Updated: 2014-02-20 07:38
By Wang Chenxi, Quan Xiaoshu and Qu Ting (China Daily)
Unlucky in love? Never fear, big data is breaking down the mysteries of romance to help singles find their perfect, mathematical, match. Wang Chenxi, Quan Xiaoshu and Qu Ting of China Features take a look at what happens when one plus one equals two.
In Xiaofei's new home in Shenzhen, Guangdong province, the newly-married engineer hangs on the wall a very special picture - a screenshot of the dialog between him and his wife Aibi in an online game five years ago.
Thanks to the game, Xiaofei, who was then studying in Leipzig, Germany, got to know Aibi, who was then working in China. The two soon fell in love and Xiaofei later decided to go back to China to be with her.
Both Xiaofei and Aibi believe their marriage is a unique miracle. But Xia Tianyu hears stories just like theirs everyday in Huatian Community, an online dating company affiliated with Chinese Internet giant Netease. Xia, the company's general manager, and his 30-member team are trying to demystify love with the help of big data.
"This is a typical case of behavioral analysis leading to accurate demand," he says. In Xiaofei's case, the game provides a dialog channel for people with similar behaviors, such as hobbies, personalities and ways of expression. If man and woman with matching indices happen to be single and seeking love, their online conversation will result in "accurate demand" - dating and everything after that.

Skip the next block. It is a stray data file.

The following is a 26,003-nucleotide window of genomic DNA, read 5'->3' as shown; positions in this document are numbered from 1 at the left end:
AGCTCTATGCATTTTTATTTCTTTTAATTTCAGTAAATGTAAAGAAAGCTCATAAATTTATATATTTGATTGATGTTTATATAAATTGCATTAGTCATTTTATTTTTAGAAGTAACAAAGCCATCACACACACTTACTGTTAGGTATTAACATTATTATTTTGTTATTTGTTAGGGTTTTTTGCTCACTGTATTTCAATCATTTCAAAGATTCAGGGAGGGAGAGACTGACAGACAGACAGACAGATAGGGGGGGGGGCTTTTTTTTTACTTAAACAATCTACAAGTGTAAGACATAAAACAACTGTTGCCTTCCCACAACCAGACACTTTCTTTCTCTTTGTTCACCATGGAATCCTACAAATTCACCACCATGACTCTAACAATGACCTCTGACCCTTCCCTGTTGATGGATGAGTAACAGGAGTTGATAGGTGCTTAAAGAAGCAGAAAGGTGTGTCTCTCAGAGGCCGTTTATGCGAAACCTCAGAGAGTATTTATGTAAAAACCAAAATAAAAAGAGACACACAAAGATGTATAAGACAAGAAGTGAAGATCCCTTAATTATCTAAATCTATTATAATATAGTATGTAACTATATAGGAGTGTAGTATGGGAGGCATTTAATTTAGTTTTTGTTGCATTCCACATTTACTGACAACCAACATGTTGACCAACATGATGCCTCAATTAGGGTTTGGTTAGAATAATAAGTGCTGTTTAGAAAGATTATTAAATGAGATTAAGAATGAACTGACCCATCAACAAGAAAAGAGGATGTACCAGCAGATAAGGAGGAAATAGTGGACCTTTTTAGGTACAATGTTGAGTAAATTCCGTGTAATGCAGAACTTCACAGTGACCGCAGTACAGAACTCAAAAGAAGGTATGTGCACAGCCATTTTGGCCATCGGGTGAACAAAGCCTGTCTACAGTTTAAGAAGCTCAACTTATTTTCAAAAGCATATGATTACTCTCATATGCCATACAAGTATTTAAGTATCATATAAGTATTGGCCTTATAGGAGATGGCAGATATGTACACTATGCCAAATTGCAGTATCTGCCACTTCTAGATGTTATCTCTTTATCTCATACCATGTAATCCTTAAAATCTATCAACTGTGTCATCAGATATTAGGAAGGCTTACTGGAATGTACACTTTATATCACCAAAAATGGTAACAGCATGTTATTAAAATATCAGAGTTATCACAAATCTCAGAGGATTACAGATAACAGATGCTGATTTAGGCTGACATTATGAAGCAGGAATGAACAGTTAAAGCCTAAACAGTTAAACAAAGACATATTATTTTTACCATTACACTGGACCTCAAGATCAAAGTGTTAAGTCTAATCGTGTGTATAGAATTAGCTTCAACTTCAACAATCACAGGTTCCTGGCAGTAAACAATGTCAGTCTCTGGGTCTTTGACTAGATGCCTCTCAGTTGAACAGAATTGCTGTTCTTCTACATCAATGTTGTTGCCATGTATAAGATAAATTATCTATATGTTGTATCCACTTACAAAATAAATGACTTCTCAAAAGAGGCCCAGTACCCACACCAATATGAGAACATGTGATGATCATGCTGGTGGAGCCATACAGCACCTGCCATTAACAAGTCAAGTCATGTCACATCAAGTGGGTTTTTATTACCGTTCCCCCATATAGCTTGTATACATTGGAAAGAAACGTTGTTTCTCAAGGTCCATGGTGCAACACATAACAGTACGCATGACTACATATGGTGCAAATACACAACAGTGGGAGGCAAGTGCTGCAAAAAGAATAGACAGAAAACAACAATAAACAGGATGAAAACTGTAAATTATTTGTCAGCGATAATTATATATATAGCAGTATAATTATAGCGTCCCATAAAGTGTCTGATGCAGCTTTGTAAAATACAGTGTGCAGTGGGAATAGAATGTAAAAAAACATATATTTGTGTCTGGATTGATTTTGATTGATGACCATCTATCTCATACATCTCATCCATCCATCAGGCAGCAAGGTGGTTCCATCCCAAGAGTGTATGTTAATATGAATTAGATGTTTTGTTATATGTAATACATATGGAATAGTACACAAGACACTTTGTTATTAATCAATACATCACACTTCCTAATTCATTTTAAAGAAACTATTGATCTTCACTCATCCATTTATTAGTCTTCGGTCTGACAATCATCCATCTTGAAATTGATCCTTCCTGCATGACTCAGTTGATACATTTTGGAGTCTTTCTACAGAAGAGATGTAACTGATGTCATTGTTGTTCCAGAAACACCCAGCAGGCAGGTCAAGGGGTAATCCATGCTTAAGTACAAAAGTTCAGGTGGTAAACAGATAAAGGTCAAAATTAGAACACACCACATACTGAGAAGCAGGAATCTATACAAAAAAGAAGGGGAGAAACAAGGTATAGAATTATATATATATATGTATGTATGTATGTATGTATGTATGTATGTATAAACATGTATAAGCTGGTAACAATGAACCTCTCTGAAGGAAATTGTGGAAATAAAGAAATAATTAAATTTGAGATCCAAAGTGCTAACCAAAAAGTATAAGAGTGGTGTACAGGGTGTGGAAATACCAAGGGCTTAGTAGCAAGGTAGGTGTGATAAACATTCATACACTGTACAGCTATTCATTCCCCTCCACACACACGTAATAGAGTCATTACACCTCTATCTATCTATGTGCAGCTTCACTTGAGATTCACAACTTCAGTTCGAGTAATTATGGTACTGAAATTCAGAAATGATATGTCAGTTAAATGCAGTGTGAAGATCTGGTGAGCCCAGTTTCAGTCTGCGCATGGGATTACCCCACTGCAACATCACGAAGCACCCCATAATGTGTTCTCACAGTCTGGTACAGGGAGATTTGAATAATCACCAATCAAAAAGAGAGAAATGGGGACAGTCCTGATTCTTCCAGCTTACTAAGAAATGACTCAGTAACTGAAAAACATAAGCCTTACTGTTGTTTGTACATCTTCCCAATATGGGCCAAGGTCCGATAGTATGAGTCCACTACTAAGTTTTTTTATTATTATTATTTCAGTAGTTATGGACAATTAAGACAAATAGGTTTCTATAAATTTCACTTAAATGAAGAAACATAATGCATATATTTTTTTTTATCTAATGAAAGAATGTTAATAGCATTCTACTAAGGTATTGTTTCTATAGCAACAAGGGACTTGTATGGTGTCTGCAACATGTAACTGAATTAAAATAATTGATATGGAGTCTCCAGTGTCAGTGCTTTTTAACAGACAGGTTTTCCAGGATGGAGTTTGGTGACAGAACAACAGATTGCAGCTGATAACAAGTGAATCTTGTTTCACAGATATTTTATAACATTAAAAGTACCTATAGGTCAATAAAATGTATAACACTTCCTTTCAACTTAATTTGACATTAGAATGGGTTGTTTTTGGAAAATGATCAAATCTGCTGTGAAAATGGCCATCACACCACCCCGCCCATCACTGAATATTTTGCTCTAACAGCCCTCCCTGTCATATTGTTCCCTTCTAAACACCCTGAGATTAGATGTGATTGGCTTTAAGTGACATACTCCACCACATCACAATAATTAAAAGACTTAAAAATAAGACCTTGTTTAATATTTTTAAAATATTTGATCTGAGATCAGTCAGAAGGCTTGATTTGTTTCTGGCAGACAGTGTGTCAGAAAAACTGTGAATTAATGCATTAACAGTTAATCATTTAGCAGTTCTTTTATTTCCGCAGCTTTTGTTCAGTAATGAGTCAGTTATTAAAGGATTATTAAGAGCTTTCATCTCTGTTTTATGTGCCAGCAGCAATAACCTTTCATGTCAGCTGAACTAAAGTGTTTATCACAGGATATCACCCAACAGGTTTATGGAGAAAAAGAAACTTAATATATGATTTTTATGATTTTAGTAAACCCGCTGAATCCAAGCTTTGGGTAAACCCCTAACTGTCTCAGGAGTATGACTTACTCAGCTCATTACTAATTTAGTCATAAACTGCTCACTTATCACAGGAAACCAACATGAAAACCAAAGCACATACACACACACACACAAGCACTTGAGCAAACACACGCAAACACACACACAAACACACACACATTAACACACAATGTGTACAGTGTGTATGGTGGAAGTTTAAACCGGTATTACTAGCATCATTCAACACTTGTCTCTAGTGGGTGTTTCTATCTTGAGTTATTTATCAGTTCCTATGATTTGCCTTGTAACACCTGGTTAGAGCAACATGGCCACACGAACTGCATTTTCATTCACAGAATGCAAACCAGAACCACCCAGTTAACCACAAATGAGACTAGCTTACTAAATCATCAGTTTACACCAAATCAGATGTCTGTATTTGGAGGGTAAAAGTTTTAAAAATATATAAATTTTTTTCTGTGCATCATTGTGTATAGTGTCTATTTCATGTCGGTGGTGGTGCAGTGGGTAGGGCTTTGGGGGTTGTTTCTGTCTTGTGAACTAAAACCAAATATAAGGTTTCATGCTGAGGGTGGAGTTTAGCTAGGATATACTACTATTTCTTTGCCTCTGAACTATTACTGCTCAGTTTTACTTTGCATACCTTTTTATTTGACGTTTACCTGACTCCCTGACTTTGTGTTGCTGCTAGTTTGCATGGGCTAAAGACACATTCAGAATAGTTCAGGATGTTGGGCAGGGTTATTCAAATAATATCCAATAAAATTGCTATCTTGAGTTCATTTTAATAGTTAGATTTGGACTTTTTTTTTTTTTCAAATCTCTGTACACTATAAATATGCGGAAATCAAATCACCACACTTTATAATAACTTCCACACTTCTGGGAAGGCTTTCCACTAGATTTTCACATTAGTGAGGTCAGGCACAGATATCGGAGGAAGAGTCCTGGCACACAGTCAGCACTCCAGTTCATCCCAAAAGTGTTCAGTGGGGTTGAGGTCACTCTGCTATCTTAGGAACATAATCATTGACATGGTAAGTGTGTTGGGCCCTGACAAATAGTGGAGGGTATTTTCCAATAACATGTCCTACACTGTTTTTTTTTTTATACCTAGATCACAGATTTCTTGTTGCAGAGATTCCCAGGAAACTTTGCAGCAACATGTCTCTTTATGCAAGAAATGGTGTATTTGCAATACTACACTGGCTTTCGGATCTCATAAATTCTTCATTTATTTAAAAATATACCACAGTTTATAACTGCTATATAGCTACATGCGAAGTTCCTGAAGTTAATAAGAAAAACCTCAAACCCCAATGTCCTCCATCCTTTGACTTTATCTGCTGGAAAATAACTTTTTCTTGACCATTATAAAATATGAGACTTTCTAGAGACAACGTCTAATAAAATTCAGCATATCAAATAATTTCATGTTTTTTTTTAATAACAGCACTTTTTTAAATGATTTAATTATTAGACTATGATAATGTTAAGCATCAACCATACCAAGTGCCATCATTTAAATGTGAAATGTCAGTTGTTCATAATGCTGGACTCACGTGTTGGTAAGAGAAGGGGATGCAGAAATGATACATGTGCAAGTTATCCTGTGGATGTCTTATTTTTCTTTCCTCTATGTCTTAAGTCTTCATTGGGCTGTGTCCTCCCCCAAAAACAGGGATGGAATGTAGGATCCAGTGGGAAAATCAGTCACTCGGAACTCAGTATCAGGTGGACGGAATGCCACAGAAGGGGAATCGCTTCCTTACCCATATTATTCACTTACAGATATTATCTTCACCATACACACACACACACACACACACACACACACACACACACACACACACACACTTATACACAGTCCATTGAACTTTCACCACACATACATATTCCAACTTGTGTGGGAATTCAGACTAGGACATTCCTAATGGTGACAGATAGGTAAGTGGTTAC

Xia, an Oracle expert who is well-versed in database management, believes all things that seem unpredictable and subjective, love for example, can be measured by big data, including "hard indices" like age, height, weight, income and educational background, as well as "soft indices" like language, personality, social preference, reading preference, online duration and even horoscope.
Liu Cixin, one of China's most celebrated sci-fi writers, also believes big data can be quite useful in helping people find their other half. "I once read an article saying that every person on the Earth may, in theory, fall in love with 600,000 others. It sounds amazing, but how many of the 600,000 will the person have the chance to meet in reality? I think there are very few."
"Big data can pick out potential dating pairs from a very large pool, which is more accurate than traditional match-making, and give them chance to meet and communicate," Liu says.
American mathematician Christopher McKinlay famously demonstrated how successful big data can be in the pursuit of love.
McKinlay opened several accounts on the dating site OKCupid, and selected 6 million questionnaire answers from 20,000 registered women. He wrote programs to pick out 5,000 active users and narrowed the pool down by indices suitable for marriage.
Within 90 days, he used his optimized algorithm to find his match, an artist who later became his fiancee.
The concept of big data is new in China, where most online users were born after 1980. This online generation is now at an age where many wish to get married.